President Hage Geingob yesterday lashed out at the local media, saying journalists were more focusing on negative news than on positive developments realised in the country.
Geingob, who was speaking at the opening of the first Cabinet meeting of the year, specifically took issue with the way the media reported on the Afrobarometer report released recently in which Namibia and Cabo Verde emerged as the top two countries were citizens don’t have to pay a bribe to access public services.
“And I am surprised, none of our newspapers are talking about it. None! Not even NBC TV.
They are not talking about it. That is one thing that is happening that we need to tell you,” he said.
The Afrobarometer survey released on 26 January this year reveals that out of 18 African countries surveyed, Namibia and Cabo Verde came out as the top two countries were citizens don’t have to bribe officials to access public services. In other sections of the report, where Afrobarometer asked the opinions of respondents, Geingob said the results were different due to the fact that the opinions are based on perceptions. For example, he said, where respondents were asked ‘do you think corruption has increased?’, many responded to say ‘yes’.
However, he said, in this particular instance, respondents were asked whether they have paid a bribe to government personnel responsible for, among others, issuing identity documents. “In terms of reporting corruption, let us take a cue from a local transport company, which recently reported attempts of bribery to the relevant authorities,” he said. “This is the level of vigilance required from all of us in order to deal with the scourge of corruption decisively. It is a welcome development because I have said many times, that citizens are often afraid to report corruption out of fear of losing their jobs and licences.”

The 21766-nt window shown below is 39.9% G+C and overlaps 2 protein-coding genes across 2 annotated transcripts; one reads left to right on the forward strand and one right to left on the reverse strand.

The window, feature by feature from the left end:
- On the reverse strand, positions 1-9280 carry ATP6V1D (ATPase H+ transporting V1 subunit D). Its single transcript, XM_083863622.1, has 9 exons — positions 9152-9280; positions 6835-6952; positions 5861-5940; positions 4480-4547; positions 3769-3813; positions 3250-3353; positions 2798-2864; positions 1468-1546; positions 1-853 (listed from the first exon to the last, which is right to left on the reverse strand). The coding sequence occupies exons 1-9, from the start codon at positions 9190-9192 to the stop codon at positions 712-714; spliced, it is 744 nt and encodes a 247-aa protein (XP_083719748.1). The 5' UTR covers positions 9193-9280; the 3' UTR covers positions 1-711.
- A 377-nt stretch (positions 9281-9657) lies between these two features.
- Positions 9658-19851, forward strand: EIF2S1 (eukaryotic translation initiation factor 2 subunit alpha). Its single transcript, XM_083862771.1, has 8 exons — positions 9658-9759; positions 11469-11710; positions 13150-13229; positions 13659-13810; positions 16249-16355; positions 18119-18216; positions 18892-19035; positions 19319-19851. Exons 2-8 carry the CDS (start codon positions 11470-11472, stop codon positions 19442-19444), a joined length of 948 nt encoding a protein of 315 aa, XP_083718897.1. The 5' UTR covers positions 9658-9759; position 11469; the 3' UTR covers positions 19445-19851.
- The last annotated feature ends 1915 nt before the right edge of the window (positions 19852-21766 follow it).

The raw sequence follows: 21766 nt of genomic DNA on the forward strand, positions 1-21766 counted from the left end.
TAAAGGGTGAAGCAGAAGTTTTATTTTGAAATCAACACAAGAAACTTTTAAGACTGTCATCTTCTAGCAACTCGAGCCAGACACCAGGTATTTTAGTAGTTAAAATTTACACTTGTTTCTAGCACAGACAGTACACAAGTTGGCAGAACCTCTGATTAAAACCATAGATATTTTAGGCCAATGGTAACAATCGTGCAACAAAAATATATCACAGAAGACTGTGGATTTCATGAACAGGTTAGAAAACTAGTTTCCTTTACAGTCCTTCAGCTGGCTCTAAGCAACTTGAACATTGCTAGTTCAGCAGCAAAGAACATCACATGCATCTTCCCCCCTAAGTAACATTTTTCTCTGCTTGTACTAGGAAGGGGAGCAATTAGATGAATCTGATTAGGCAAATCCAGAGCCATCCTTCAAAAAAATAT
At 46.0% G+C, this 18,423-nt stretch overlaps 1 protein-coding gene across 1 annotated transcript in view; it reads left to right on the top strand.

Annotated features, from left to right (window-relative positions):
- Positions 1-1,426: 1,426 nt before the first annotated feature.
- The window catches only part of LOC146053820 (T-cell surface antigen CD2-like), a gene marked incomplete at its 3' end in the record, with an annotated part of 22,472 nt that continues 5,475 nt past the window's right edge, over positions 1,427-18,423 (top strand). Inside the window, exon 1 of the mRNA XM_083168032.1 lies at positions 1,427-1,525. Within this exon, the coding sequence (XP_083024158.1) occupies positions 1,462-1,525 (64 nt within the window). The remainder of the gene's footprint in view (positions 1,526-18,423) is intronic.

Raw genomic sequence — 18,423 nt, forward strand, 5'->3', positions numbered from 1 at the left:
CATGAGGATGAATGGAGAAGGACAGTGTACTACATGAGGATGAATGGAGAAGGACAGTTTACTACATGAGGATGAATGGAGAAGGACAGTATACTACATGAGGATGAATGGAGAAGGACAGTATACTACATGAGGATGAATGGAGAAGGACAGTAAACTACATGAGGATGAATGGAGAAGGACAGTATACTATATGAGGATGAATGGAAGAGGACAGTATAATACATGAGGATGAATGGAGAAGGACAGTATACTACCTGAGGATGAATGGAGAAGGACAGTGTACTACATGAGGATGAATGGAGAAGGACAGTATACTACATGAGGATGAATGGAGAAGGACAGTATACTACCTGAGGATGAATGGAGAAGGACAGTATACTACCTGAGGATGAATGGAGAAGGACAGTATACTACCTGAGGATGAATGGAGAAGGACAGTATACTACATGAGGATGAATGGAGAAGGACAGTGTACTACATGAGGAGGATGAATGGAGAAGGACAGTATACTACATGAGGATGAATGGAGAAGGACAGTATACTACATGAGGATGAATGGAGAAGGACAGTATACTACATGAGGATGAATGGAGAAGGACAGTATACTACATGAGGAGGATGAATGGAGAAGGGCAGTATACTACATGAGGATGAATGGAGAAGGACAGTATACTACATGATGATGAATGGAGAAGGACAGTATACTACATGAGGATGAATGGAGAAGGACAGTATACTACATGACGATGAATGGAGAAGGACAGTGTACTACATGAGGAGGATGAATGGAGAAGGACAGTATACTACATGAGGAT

Meanwhile, the Head of State reiterated his earlier position that he will at an opportune time address “insinuations” linking him to the state-owned National Fishing Corporation of Namibia (Fishcor) corruption scandal, “with the a view to demonstrating their falsity”.
“The case concerned has now reached a sensitive stage as the prosecutor general has taken a decision, and the case will soon proceed to trial. I will not seek to jeopardise or influence the administration of justice through public statements induced by the media,” he said.
“When trial-related rules and ethics allow and at an appropriate time, I will extensively address the unfortunate insinuations, conjecture and mischievous interpretations.”
The Fishcor corruption matter has resulted in the arrest of high-profile Namibians, including former fisheries minister Bernhard Esau and ex-justice minister Sacky Shanghala.
In April last year, Windhoek lawyer Marèn de Klerk, one of the alleged key figures in the ongoing corruption case, furnished the Anti-Corruption Commission (ACC) with a 477-page affidavit depicting the role he played in the multi-million-dollar fisheries bribery scheme. De Klerk’s law firm and his company Celax Investment Number One is alleged to have been used to funnel N$75 million from Fishcor to entities owned by the accused. In December last year, prosecutor general Martha Imalwa decided to arraign the accused before the High Court, with a pre-trial scheduled for 22 April this year. – firstname.lastname@example.org